In terms of the population chosen, there was an increasing use of college students – aggregates – as opposed to ongoing reference groups.

Lastly, social psychology from the 50s forward has continued to be driven by individualism. When individualism becomes an ideology raised against collectivism as the counter-ideology, it becomes a form of political propaganda which distorts the development of social psychology. Students such as Aronson and Zimbardo continued the individualist tradition. Even in Europe, Tajfel’s theory of social identity has its roots in Festinger’s theory of social comparison. Tajfel’s theory is an individualization of the social. It proposed a cognitive theory of prejudice as opposed to Sherif’s field studies based on reference groups.

Reference groups in the 60s

Social representation works of the 60’s and 70’s were Secord, Backman and Slavitt’s book, Understanding Social Life as well as  the work of Ralph Turner. Newcome and Turner’s Social Psychology: the Study of Human Interaction was a continuation of groups as reference groups. Michael Billig’s rhetorical approach to groups has done much to restore the cultural and temporal dimensions of social phenomenon. Moscovici chose Durkheim as an appropriate ancestor for his theory of representations and would be classified as sociological.

Revolt Against Individualism

Dialogical Psychology

Mead’s contention for the social nature of the mind returned in the 1970s along with the influence of European social psychology with its emphasis and the language, interpersonal dialogue and internalization of group process. Concepts such as intersubjectivity, interactional synchrony and empathy replaced Allport’s individuals who had hard boundaries around them. Dialogical theorists insisted that we have to start with the interpersonal relationships or the dyad in order to come to understand the mind of the individual. In her book Paradigms, Thought and Language Ivana Markova argues that most of Western psychology is riddled with dualisms that are the product of Descartes. These include mind-body; mind-emotions; thought-behavior; self and other and rationalism-empiricism. In order to break away from these dualisms, we must renounce Descartes and embrace Hegel.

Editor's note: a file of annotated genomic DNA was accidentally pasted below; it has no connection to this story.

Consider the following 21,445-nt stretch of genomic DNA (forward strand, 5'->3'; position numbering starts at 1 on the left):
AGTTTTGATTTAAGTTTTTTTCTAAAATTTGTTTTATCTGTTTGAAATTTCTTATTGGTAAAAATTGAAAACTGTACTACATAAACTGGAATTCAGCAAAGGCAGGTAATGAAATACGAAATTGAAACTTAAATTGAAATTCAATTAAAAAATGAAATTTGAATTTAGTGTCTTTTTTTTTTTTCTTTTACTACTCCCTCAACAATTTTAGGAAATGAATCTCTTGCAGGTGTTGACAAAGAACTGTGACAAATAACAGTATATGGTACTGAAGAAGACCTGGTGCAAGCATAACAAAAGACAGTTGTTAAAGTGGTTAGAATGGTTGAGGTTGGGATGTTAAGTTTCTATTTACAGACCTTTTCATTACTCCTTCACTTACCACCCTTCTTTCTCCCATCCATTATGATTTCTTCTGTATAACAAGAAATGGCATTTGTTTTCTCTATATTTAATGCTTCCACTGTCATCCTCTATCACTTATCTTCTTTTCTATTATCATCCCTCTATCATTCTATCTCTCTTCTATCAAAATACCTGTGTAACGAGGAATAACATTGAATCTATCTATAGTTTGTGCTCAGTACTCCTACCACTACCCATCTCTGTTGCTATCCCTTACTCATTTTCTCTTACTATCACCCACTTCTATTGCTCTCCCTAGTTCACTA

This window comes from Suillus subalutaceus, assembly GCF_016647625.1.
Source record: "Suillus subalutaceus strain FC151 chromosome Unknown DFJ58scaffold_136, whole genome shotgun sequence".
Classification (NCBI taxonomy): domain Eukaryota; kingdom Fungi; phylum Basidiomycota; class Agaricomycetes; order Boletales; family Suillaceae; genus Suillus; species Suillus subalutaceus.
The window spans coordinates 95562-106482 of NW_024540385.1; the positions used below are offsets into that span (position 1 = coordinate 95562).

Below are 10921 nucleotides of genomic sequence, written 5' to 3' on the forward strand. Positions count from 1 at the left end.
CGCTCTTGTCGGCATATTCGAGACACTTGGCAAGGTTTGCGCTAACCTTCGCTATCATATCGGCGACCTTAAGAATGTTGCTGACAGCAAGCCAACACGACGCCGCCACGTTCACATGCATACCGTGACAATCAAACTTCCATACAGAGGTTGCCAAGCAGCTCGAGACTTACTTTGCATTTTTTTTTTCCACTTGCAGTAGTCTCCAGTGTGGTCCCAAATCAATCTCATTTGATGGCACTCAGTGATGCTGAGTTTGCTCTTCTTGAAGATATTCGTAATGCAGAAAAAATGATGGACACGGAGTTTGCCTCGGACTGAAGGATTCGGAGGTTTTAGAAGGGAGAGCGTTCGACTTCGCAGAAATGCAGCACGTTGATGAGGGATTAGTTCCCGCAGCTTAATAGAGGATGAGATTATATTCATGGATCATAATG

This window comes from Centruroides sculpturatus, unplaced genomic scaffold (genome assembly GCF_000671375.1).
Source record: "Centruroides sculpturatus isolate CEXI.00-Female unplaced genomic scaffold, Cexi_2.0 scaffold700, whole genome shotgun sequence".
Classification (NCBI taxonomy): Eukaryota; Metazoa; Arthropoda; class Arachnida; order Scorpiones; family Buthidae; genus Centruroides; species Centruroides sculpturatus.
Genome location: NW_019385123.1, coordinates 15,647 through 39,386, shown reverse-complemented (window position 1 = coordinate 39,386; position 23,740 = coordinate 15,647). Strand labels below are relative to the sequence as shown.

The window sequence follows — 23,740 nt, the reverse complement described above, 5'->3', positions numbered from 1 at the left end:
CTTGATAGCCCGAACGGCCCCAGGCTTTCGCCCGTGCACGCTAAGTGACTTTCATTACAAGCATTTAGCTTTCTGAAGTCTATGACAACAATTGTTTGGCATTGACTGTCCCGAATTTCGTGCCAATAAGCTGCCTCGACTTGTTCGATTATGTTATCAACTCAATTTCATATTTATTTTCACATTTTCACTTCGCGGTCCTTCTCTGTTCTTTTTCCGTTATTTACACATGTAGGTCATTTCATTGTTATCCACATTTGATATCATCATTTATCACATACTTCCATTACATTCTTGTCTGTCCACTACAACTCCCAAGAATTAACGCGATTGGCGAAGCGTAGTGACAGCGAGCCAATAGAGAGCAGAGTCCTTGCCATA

Hegel was the first thinker to break with the dualism theory of minds and bodies of the Cartesian paradigm. For Markova, the mutual relationship between consciousness and its world evolves from abstract to concrete, from less discriminating to more discriminating structures. Hegel’s Phenomenology of Mind— is the story of a social psychology of the cognizing mind’s development. They are arguments about the social rather than the individualistic nature of the mind and about the social nature of the acquisition of knowledge. Hegel wants to demonstrate the fundamental misconceptions of the traditional epistemology as well as its contradictory nature.

Markova takes Hegel’s five stages in the development of consciousness in the Phenomenology of Mind:

  • sense data
  • perception
  • understanding
  • self-consciousness
  • reason – recognition

and creates a loose connection between these stages and the development of awareness in ontogenetic development. Secondly, in her book Human Awareness, she thickens Mead’s understanding of the development of the self by adding the emotional development of empathy. She uses the work of Selman to develop a five-phase theory of perspective taken from birth to the teenage years. She fleshes out the dialectic between Mead’s I-Me dialogues by providing specific strategies that the I and the Me use.

Criticisms of Dialogical Psychology